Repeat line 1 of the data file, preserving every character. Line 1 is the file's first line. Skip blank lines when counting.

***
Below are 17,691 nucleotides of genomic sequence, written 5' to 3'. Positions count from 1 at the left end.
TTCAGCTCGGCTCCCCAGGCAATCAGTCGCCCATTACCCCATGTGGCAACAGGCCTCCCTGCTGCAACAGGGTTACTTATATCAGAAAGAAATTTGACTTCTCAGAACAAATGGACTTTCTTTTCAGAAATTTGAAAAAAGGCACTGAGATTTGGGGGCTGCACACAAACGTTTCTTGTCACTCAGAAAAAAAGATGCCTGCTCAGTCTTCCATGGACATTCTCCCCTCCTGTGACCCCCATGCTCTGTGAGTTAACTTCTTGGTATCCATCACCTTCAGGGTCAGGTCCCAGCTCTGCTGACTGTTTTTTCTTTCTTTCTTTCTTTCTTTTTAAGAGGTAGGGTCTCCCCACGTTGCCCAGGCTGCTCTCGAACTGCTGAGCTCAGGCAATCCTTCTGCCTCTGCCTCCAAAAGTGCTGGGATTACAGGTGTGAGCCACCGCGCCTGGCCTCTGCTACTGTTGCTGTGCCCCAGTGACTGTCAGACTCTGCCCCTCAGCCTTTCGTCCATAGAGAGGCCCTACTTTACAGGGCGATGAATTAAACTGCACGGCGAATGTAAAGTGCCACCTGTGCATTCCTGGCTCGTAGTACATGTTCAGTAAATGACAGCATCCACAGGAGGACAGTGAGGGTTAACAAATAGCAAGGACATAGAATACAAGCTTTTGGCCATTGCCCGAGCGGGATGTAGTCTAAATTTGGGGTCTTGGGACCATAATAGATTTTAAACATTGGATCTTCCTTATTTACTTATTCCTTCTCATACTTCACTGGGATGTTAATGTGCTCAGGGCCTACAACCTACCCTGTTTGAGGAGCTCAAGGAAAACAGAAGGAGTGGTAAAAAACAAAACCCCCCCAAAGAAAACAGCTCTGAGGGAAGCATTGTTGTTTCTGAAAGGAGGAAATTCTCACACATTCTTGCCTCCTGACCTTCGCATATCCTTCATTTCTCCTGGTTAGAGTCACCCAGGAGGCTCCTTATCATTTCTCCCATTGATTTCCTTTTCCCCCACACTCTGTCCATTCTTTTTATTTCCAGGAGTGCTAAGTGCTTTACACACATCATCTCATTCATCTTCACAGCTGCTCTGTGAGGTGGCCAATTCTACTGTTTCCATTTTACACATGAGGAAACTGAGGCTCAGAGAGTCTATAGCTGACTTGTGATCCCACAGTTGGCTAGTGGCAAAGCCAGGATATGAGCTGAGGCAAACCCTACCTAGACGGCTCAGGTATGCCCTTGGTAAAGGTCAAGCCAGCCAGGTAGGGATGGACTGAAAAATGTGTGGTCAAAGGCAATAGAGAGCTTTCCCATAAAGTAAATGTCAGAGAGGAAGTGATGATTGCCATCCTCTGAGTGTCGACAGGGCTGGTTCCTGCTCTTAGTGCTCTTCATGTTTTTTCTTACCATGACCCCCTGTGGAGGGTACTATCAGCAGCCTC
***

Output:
Below are 17,691 nucleotides of genomic sequence, written 5' to 3'. Positions count from 1 at the left end.